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Nick Lavars

A sensor made from organic materials can be worn like a Band-Aid to track blood oxygen lev...

Maintaining a steady blood oxygen level is critical for the body to stave off breathing problems and organ trouble. For those needing to keep a close eye on things, there's no shortage of monitoring systems and dedicated pulse oximeters available, but these can be somewhat unwieldy. Scientists at the University of California (UC) Berkeley are looking to make the process a little less cumbersome with the development of a thin, blood-oxygen sensor that can be worn much like a Band-Aid.  Read More

The Hemingwrite does away with the distractions of laptop computers and tablets

For more than a century typewriters were the weapon of choice for professional writers, office workers and those of us with messy handwriting. Then came the age of personal computers complete with the internet and its infinite reel of comical cat videos. A pair of US entrepreneurs believe this has been to the detriment of productivity and are looking to reign things in a little. The Hemingwrite typewriter offers the bare essentials for a writer in the digital age, no email alerts or Youtube recommendations in sight.  Read More

The Federal Aviation Administration has granted exemptions to four US companies to use UAV...

In another small, but promising step toward the adoption of commercial drones in the US, the Federal Aviation Administration has granted exemptions to four companies that clear their unmanned aircraft systems for takeoff.  Read More

The Envirotouch switches can replace standard switches and outlets and automatically shut ...

The modern home is chock-full of electrical appliances, many of which remain on standby when not in use and add unnecessary bulk to our energy bills. Thankfully, those looking to trim down on power usage aren't exactly short of options, with many devices emerging over the years designed to shut off our appliances at the wall. The Envirotouch is the latest take on the smart, energy-saving switch, relying on one-touch timer buttons to cut power to our appliances soon after we stop using them.  Read More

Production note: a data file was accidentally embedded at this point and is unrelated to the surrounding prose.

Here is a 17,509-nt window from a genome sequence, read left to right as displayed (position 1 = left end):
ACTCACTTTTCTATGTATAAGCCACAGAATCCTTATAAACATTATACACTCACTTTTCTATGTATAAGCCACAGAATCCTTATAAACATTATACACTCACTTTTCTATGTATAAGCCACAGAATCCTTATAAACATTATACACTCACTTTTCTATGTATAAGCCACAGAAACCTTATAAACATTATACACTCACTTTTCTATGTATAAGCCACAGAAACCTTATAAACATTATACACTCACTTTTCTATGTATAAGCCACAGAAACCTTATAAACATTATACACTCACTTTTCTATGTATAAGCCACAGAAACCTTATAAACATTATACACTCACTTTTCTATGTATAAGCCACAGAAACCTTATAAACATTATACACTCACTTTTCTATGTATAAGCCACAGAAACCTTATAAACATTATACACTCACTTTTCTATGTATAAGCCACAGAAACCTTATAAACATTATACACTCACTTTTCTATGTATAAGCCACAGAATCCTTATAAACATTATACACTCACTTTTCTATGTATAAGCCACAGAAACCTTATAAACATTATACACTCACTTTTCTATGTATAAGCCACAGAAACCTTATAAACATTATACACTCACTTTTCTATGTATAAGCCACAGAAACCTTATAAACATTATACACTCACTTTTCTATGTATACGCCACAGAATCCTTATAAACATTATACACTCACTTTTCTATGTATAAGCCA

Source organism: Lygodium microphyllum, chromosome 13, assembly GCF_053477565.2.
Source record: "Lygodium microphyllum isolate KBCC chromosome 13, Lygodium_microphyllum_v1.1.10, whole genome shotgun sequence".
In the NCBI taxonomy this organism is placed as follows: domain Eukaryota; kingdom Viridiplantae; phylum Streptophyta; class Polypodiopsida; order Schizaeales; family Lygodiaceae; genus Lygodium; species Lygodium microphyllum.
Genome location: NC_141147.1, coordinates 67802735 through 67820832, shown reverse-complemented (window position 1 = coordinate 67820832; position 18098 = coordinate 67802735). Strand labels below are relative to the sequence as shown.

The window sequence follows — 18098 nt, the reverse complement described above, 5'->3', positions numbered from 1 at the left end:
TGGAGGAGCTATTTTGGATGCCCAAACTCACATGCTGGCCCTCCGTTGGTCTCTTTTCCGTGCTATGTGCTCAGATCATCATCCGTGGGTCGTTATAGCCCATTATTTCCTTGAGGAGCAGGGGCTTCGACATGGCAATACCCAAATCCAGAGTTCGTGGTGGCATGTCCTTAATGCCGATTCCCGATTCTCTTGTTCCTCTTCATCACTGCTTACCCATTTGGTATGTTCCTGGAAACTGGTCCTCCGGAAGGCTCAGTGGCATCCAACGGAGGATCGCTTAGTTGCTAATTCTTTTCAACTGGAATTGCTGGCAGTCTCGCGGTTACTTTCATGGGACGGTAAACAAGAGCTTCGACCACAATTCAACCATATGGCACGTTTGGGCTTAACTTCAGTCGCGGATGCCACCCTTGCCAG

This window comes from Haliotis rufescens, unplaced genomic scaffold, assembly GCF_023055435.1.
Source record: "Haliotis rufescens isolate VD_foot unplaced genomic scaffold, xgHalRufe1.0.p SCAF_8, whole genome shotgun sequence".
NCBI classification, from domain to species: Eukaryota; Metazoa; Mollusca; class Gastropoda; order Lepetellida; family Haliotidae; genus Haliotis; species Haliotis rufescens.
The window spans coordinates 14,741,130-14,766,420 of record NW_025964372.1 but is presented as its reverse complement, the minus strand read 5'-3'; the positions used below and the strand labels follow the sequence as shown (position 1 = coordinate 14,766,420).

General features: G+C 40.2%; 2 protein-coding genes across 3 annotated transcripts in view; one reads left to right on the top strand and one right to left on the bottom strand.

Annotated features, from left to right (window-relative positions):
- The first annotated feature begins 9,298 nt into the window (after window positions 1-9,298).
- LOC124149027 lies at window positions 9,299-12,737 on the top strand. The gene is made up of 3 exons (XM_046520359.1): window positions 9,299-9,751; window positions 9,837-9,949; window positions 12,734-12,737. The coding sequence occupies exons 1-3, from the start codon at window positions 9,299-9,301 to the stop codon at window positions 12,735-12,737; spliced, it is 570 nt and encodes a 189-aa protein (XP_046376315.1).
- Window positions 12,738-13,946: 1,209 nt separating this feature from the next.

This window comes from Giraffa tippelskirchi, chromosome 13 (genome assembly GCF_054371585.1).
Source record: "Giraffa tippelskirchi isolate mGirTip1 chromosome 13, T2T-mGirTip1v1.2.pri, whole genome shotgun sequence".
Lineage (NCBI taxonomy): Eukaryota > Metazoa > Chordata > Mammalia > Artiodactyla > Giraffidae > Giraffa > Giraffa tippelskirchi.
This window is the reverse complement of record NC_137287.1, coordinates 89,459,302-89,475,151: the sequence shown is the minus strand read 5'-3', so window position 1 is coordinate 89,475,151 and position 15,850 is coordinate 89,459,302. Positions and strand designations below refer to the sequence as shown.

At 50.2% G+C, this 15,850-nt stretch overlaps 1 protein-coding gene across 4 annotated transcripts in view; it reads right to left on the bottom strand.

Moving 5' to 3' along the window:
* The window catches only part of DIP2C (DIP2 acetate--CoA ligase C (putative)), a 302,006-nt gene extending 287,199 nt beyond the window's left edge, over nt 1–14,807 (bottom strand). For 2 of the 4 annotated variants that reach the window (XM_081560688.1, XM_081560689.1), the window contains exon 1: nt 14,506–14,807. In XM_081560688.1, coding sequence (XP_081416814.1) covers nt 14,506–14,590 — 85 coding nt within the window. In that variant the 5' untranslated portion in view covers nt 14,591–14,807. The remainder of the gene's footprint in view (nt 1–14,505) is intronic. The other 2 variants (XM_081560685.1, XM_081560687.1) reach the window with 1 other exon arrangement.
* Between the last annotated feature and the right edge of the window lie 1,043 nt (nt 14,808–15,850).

Rod-like devices are injected just beneath the skin and self-assemble into 3D scaffolds (I...

Scientists have had some success activating the body's immune system to take the fight to cancer and other diseases, a process known as immunotherapy. Now, a new method developed by researchers at the Wyss Institute for Biologically Inspired Engineering at Harvard University could advance this form of treatment even further. The technique involves the injection of biomaterials that assemble into 3D scaffolds inside the body to accommodate huge amounts of immune cells, a process that could trigger an attack on deadly infections ranging from HIV to cancer to Ebola.  Read More

MIT researchers modified an NFC tag to function as a gas detecting sensor (Photo: Melanie ...

While the stench of rotting food would cause you to stop from chowing down, chances are it became unfit for consumption some time before those funky aromas wafted through your nostrils. Chemists at MIT have been working on a wireless, inexpensive sensor that, among other things, identifies spoiled food early by detecting gases in the air. It then shares its data with a smartphone, potentially alerting users to that soon-to-be moldy fruit in the bottom of the fridge.  Read More

The SprayLD system developed by University of Toronto researchers can spray colloidal quan...

Spray-on cells hold considerable promise for reducing the manufacturing costs of solar power. Within this field, colloidal quantum dots (CQD) have also been the focus of a number if research efforts, as they have the potential to soak up a wider range of the solar spectrum. Scientists at the University of Toronto have been aboard the quantum dot train for some time now and their latest breakthrough involves a new method for spraying solar cells onto flexible surfaces, a development that could one day see them coat anything from bicycle helmets to outdoor furniture.  Read More

A compound known as (+)-SJ733 has shown promise in tackling the spread of malaria (Photo: ...

Though recent research has given hope to the anti-malaria cause, the deadly disease still claims more than half a million lives each year. A study led by researchers at St Jude Children's Research Hospital in Memphis suggests that a certain compound results in the body's immune system treating malaria-infected cells the same way it does aging red blood cells, leading to the parasite becoming undetectable in mice within 48 hours.  Read More

The creators of the Mars speaker say that with the speaker levitating, it limits wave abso...

With the Bluetooth speaker marketplace becoming increasingly crowded, designers are looking at their products from new angles to gain an edge over the competition. For Honk Kong-based startup Crazybaby, this included the speaker's underside, with the team developing a levitating Bluetooth speaker that floats above its charging station to project sound from every surface.  Read More

The Somabar allows thirsty users to select craft cocktails from a mobile app and have them...

There are many people who enjoy sipping on fancy cocktails, but putting together drinks of such sophistication involves a certain expertise, a cabinet's worth of ingredients and a fair slice of your time. Wanting to make this life of luxury a little more accessible, the team behind the Somabar have produced a robotic bartending machine that spits out craft cocktails at the push of a button.  Read More

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